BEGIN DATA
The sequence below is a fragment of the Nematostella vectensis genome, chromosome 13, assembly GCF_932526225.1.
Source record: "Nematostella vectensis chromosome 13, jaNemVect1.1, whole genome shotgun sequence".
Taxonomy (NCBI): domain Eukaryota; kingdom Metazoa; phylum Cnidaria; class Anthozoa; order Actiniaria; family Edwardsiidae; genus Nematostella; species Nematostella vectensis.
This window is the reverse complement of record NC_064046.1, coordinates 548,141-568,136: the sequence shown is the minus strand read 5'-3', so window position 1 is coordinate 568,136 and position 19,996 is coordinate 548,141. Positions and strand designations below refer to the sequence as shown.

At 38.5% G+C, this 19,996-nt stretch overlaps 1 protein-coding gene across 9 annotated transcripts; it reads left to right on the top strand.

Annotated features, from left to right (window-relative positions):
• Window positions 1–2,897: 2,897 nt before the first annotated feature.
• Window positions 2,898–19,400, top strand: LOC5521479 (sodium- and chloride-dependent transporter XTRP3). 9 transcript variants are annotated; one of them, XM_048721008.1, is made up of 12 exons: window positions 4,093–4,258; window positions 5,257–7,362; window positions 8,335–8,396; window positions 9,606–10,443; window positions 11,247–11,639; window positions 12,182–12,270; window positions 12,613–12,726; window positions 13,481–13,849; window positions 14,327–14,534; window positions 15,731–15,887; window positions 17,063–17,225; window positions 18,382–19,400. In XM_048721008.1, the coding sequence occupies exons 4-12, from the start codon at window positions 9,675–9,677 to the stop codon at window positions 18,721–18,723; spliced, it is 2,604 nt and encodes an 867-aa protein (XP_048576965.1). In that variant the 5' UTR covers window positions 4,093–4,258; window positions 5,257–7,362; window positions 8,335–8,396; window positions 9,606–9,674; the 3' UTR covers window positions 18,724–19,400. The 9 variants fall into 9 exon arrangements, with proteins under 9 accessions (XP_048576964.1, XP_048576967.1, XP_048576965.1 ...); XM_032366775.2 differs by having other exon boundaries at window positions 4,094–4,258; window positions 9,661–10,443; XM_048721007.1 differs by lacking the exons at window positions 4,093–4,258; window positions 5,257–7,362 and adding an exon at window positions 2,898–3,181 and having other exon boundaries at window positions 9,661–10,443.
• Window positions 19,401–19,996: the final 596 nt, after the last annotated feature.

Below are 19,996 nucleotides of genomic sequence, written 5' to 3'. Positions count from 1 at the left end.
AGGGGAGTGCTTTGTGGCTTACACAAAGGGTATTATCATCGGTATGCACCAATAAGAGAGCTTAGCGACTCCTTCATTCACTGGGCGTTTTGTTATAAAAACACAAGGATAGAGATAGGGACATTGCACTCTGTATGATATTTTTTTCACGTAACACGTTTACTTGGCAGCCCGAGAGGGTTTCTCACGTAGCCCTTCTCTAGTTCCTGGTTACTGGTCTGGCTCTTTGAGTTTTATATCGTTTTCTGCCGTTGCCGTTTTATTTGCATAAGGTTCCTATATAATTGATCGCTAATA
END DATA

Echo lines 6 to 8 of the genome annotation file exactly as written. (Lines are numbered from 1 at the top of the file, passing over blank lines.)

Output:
Annotated features, from left to right (window-relative positions):
• Window positions 1–2,897: 2,897 nt before the first annotated feature.
• Window positions 2,898–19,400, top strand: LOC5521479 (sodium- and chloride-dependent transporter XTRP3). 9 transcript variants are annotated; one of them, XM_048721008.1, is made up of 12 exons: window positions 4,093–4,258; window positions 5,257–7,362; window positions 8,335–8,396; window positions 9,606–10,443; window positions 11,247–11,639; window positions 12,182–12,270; window positions 12,613–12,726; window positions 13,481–13,849; window positions 14,327–14,534; window positions 15,731–15,887; window positions 17,063–17,225; window positions 18,382–19,400. In XM_048721008.1, the coding sequence occupies exons 4-12, from the start codon at window positions 9,675–9,677 to the stop codon at window positions 18,721–18,723; spliced, it is 2,604 nt and encodes an 867-aa protein (XP_048576965.1). In that variant the 5' UTR covers window positions 4,093–4,258; window positions 5,257–7,362; window positions 8,335–8,396; window positions 9,606–9,674; the 3' UTR covers window positions 18,724–19,400. The 9 variants fall into 9 exon arrangements, with proteins under 9 accessions (XP_048576964.1, XP_048576967.1, XP_048576965.1 ...); XM_032366775.2 differs by having other exon boundaries at window positions 4,094–4,258; window positions 9,661–10,443; XM_048721007.1 differs by lacking the exons at window positions 4,093–4,258; window positions 5,257–7,362 and adding an exon at window positions 2,898–3,181 and having other exon boundaries at window positions 9,661–10,443.